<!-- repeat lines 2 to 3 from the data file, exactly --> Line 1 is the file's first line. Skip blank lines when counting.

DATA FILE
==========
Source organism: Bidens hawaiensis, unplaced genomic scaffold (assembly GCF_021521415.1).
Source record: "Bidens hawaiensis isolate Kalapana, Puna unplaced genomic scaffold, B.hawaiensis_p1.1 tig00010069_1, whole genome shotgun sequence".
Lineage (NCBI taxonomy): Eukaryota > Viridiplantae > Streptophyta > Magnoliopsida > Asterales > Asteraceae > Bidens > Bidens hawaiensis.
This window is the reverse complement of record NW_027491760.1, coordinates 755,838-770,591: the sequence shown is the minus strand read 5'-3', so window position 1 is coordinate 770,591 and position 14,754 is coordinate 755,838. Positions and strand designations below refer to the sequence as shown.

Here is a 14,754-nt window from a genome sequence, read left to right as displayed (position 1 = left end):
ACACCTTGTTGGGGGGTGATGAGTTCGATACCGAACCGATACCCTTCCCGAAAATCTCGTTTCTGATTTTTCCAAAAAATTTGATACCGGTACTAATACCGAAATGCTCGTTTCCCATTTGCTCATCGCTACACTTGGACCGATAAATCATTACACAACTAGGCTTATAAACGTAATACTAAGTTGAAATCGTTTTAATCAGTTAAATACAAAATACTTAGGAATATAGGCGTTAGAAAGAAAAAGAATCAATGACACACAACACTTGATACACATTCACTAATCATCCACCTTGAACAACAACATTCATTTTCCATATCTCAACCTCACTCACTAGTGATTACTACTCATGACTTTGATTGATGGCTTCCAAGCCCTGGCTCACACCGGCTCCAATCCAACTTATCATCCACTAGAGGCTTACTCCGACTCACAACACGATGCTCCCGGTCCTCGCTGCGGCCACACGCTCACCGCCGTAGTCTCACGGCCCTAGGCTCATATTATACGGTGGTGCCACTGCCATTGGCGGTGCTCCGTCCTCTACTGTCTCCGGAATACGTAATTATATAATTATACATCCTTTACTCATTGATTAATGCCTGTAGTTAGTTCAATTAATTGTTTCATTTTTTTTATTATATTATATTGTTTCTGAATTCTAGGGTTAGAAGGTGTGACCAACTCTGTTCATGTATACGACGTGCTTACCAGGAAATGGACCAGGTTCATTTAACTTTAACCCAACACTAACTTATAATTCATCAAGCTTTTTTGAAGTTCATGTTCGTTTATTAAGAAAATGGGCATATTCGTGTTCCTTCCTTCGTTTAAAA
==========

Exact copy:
Source record: "Bidens hawaiensis isolate Kalapana, Puna unplaced genomic scaffold, B.hawaiensis_p1.1 tig00010069_1, whole genome shotgun sequence".
Lineage (NCBI taxonomy): Eukaryota > Viridiplantae > Streptophyta > Magnoliopsida > Asterales > Asteraceae > Bidens > Bidens hawaiensis.